Tuesday, February 14, 2017

C# Overloading Action & Func and why {} matters

Basics - Overloading

Let us start with basics of overloading. Will the below code compile?
class SomeClass
{
    void Execute()
    {
 
    }
    int Execute()
    {
        return 10;
    }
}
Certainly not. We know that overloading applies to the arguments. Return type is not considered.

Now look at below code. Will it compile?
internal class SomeClass
{
    void Execute(Action handler)
    {
    }
    int Execute(Func<int> worker)
    {
        return worker() ;
    }
}

Don't spend more time. It will compile. For sure. Will it work as expected? That is tricky question. As of our understanding, we are using strong typed languages to avoid many runtime type related issues. So that we can concentrate on our logical issues more.

Consider the below code and guess what happens
internal class SomeClass
{
    internal void Test()
    {
        this.Execute(() =>  Console.WriteLine("Hi"));
    }
    void Execute(Action handler)
    {
        Console.WriteLine("Inside Execute(Action)");
        handler();
    }
    int Execute(Func<int> worker)
    {
        Console.WriteLine("Inside Execute(Func)");
        return worker() ;
    }
}
SomeClass cls = new SomeClass();
cls.Test();
The output will be
Inside Execute(Action)
hi

The problem

If we call Execute as shown below which function will execute?
internal class SomeClass
{
    int num = 0;
    internal void Test()
    {
        this.Execute(() =>  num++);
    }
    void Execute(Action handler)
    {
        Console.WriteLine("Inside Execute(Action)");
        handler();
    }
    int Execute(Func<int> worker)
    {
        Console.WriteLine("Inside Execute(Func)");
        return worker() ;
    }
}
SomeClass cls = new SomeClass();
cls.Test();
The output will be 
Inside Execute(Func)

Why did this happen? Since the C# language support lambda expressions without explicit return value which is just there it assumed that the intention is to return the incremented value. Sometimes the original intention of developer might be just to increment the num variable. Some conflict happened between the developer and the language.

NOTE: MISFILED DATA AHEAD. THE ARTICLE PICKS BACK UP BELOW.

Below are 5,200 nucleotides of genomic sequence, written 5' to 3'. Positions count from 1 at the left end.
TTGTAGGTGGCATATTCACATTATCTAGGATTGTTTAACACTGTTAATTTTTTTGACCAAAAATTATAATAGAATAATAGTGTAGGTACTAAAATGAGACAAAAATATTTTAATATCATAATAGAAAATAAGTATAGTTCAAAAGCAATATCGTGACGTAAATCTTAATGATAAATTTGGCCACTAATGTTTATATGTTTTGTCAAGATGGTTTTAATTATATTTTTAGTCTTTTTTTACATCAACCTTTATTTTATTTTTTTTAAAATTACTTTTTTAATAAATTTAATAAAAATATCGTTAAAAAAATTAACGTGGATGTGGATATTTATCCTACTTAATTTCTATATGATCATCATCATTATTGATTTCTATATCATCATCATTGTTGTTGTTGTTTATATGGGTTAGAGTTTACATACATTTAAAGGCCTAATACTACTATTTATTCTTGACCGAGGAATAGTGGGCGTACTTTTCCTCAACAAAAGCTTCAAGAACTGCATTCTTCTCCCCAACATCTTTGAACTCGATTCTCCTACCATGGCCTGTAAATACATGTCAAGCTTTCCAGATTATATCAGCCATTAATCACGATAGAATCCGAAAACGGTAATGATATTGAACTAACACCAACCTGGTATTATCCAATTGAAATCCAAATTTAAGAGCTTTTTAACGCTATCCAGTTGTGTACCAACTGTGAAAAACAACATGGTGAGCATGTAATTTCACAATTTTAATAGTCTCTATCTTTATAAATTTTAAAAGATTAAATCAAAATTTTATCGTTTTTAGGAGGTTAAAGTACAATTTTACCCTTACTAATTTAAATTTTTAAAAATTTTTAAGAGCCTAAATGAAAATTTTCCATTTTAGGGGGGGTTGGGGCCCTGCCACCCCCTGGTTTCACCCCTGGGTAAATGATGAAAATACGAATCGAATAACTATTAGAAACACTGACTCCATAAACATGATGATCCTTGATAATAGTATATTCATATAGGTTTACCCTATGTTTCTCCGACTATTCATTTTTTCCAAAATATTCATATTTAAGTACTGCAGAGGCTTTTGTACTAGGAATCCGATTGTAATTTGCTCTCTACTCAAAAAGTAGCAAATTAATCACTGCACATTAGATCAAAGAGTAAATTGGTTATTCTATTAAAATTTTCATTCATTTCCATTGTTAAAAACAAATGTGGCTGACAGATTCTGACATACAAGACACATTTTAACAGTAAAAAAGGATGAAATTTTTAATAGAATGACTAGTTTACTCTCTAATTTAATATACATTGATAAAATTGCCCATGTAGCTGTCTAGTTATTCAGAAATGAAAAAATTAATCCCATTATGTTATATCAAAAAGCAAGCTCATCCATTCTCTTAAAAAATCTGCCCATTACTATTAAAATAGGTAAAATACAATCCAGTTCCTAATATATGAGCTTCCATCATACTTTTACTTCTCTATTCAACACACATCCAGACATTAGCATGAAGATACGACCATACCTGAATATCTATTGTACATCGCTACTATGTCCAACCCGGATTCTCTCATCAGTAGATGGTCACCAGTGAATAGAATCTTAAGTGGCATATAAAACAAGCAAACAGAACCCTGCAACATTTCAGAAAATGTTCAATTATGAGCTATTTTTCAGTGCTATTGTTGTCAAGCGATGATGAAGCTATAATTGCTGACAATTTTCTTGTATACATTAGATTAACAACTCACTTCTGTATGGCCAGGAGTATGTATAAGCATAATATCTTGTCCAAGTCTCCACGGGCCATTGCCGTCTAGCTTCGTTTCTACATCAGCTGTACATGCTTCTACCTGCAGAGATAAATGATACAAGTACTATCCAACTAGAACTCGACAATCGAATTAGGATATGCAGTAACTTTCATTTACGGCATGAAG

This is kind of OK scenario. Nothing breaks. Lets see little more complex scenario where it cause trouble.
internal class SomeClas
{
    int value = 0;
    internal void Test()
    {
        this.Execute(() => value++ );
    }
    void Execute(Action handler)
    {
        Console.WriteLine("Inside Execute(Action)");
        handler();
        CleanUp();
    }
 
    int Execute(Func<int> worker)
    {
        Console.WriteLine("Inside Execute(Func)");
        int result = 0;
        Execute(() => result = worker());
        return result;
 
    }
    private void CleanUp()
    {
        Console.WriteLine("CleanUp");
    }
}
The developer wants to do some cleanup after Execute. So he added the CleanUp() inside action and he wanted to avoid CleanUp() in all the other functions. Other functions pass action to so that the CleanUp() will be performed for all the Execute() calls. 

The expected output event with call to Execute(<Func>) is
Inside Execute(Func)
InsideExecute(Action)
Hi

But what happens here is infinite loop. Some clever language geeks might have foreseen thie infinite loop. But normal developer will not.

Fix - Use curly brackets / braces / {}

People think that putting {} is time waste and they avoid it where ever possible. But here it would have saved some time. See the fix below.
internal class SomeClas
{
    int value = 0;
    internal void Test()
    {
        this.Execute(() => value++ );
    }
    void Execute(Action handler)
    {
        Console.WriteLine("Inside Execute(Action)");
        handler();
        CleanUp();
    }
 
    int Execute(Func<int> worker)
    {
        Console.WriteLine("Inside Execute(Func)");
        int result = 0;
        Execute(() => { result = worker(); });
        return result;
 
    }
    private void CleanUp()
    {
        Console.WriteLine("CleanUp");
    }
}

Just adding {} into lambda expressions helps us a lot. If Test() used {} it would have avoided one more function call and could have reached to Execute(Action) directly.

Moral of the story is don't hate braces. Omitting those is not going to save lot of time or decrease size of program.

Considering the API

But please be aware that if we are giving these Execute() methods as APIs there is no guarantee that our customers will use {} always. So we have to overload the functions properly.

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